LabCorp test results are viewable in the Apple Health app for LabCorp patients who have an account with the company, and enable integration with the Health Records app. In addition to their LabCorp test results, patients will have information from participating healthcare institutions organized into one view, covering allergies, medical conditions, immunizations, lab results, medications, procedures and vitals.

Patients will receive notifications when their data is updated, and the Health Records data is encrypted and protected with the user’s iPhone passcode, Touch ID or Face ID, according to officials.

“LabCorp on Health Records will help provide healthcare consumers with a more holistic view of their health. Laboratory test results are central to medical decision making, and broadening access to this information will help patients take charge of their health and wellness, and lead to more informed dialogues between patients and their healthcare providers,” David P. King, chairman and CEO of LabCorp, said in a statement.

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HIMSS Analytics Introduces Infrastructure Adoption Model for Health Systems

October 25, 2018
by Rajiv Leventhal, Managing Editor
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HIMSS Analytics, the research arm of the Healthcare Information and Management Systems Society, announced the introduction of the Infrastructure Adoption Model, or INFRAM, which is designed to measure the technical infrastructure used within a health system.

The INFRAM focuses on five technical subdomains, allowing organizations to benchmark how their infrastructure operates within the following areas: mobility; security; collaboration; transport; and data center.

Similar to HIMSS Analytics’ well-known Electronic Medical Record Adoption Model, or, EMRAM, the INFRAM is an eight-stage model (0 – 7) that allows healthcare IT leaders to map the technology infrastructure capabilities required to reach their facility’s clinical and operational goals, while meeting industry benchmarks and standards.  The final stage, Stage 7, guides organizations towards optimized information integration, contextualization and orchestration essential for the delivery of higher order local and virtualized care processes.

For reference purposes, Stage 0 on the model represents that an organization does not have a VPN, intrusion detection/prevention, security policy, data center or compute architecture. Stage 3 signifies that an organization has an advanced intrusion prevention system, while Stage 5 represents having video on mobile devices, location-based messaging, firewall with advanced malware protection, and real-time scanning of email hyperlinks.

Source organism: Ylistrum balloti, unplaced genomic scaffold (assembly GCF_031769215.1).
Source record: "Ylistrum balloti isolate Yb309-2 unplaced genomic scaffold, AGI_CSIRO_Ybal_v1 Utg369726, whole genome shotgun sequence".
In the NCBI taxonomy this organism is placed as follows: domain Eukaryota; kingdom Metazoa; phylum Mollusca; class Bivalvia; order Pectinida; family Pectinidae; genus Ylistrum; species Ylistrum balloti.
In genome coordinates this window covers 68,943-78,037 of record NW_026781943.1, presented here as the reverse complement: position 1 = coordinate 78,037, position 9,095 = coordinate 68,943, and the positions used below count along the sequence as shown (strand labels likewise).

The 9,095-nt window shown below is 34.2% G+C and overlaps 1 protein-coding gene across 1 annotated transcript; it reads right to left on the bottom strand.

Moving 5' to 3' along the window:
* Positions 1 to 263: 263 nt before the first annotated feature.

HIMSS officials note that by identifying specific benchmarks for organizations to reach before they go live with EMR, systems, the INFRAM aims to ensure that a health system’s infrastructure is stable, manageable and extensible. Through this, organizations can ideally improve care delivery and create a pathway for infrastructure development tied to business and clinical outcomes.

 “The INFRAM is a welcome addition to our maturity model suite and addresses a longstanding need – guiding healthcare organizations in securely implementing the infrastructure with which their EMRs are built upon,” Blain Newton, executive vice president, HIMSS Analytics, said in a statement. “We have seen health systems engage with advanced clinical applications, only for them to ‘glitch’ under infrastructure that isn't powerful enough to support their tools. With the INFRAM, healthcare providers can develop a detailed, strategic technology plan that defines their organization's current state, desired future state, and each stage in between to achieve their clinical and operational goals.”

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Eisenhower Health, a west coast-based Magnet Hospital, implemented an enterprise-wide solution enabling mobile communications and collaboration across all care teams, linking the entire enterprise, advancing its communications capabilities, creating access to an enterprise directory, and improving care team response and turnaround times.

Additionally, the system provided extensive and comprehensive reporting with data analytics showing where and to what extent response improvements were made, but also providing the information the hospital needed to better utilize the system and make adjustments to improve results.